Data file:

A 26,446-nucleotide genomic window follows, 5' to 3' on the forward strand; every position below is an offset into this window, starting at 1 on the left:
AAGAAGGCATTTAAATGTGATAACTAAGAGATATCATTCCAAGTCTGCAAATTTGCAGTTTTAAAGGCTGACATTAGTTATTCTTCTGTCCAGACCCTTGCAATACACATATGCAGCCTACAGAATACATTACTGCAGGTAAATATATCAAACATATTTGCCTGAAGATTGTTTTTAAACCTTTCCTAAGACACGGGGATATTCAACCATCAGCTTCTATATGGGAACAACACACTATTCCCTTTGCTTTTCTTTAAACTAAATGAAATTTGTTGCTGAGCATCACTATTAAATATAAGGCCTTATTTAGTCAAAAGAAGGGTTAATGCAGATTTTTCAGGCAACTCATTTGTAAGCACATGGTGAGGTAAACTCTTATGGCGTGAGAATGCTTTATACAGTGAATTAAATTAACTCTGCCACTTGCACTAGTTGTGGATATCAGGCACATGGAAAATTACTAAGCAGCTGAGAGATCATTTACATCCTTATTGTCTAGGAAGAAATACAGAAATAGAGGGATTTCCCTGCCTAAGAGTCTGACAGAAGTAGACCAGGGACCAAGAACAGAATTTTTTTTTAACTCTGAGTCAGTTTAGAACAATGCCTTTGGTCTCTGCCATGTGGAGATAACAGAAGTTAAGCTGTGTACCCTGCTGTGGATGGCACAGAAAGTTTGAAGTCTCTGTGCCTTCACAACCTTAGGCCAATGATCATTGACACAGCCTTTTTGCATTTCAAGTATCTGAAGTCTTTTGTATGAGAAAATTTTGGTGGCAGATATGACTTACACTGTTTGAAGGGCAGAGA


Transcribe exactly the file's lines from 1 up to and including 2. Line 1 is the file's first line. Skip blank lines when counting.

A 26,446-nucleotide genomic window follows, 5' to 3' on the forward strand; every position below is an offset into this window, starting at 1 on the left:
AAGAAGGCATTTAAATGTGATAACTAAGAGATATCATTCCAAGTCTGCAAATTTGCAGTTTTAAAGGCTGACATTAGTTATTCTTCTGTCCAGACCCTTGCAATACACATATGCAGCCTACAGAATACATTACTGCAGGTAAATATATCAAACATATTTGCCTGAAGATTGTTTTTAAACCTTTCCTAAGACACGGGGATATTCAACCATCAGCTTCTATATGGGAACAACACACTATTCCCTTTGCTTTTCTTTAAACTAAATGAAATTTGTTGCTGAGCATCACTATTAAATATAAGGCCTTATTTAGTCAAAAGAAGGGTTAATGCAGATTTTTCAGGCAACTCATTTGTAAGCACATGGTGAGGTAAACTCTTATGGCGTGAGAATGCTTTATACAGTGAATTAAATTAACTCTGCCACTTGCACTAGTTGTGGATATCAGGCACATGGAAAATTACTAAGCAGCTGAGAGATCATTTACATCCTTATTGTCTAGGAAGAAATACAGAAATAGAGGGATTTCCCTGCCTAAGAGTCTGACAGAAGTAGACCAGGGACCAAGAACAGAATTTTTTTTTAACTCTGAGTCAGTTTAGAACAATGCCTTTGGTCTCTGCCATGTGGAGATAACAGAAGTTAAGCTGTGTACCCTGCTGTGGATGGCACAGAAAGTTTGAAGTCTCTGTGCCTTCACAACCTTAGGCCAATGATCATTGACACAGCCTTTTTGCATTTCAAGTATCTGAAGTCTTTTGTATGAGAAAATTTTGGTGGCAGATATGACTTACACTGTTTGAAGGGCAGAGA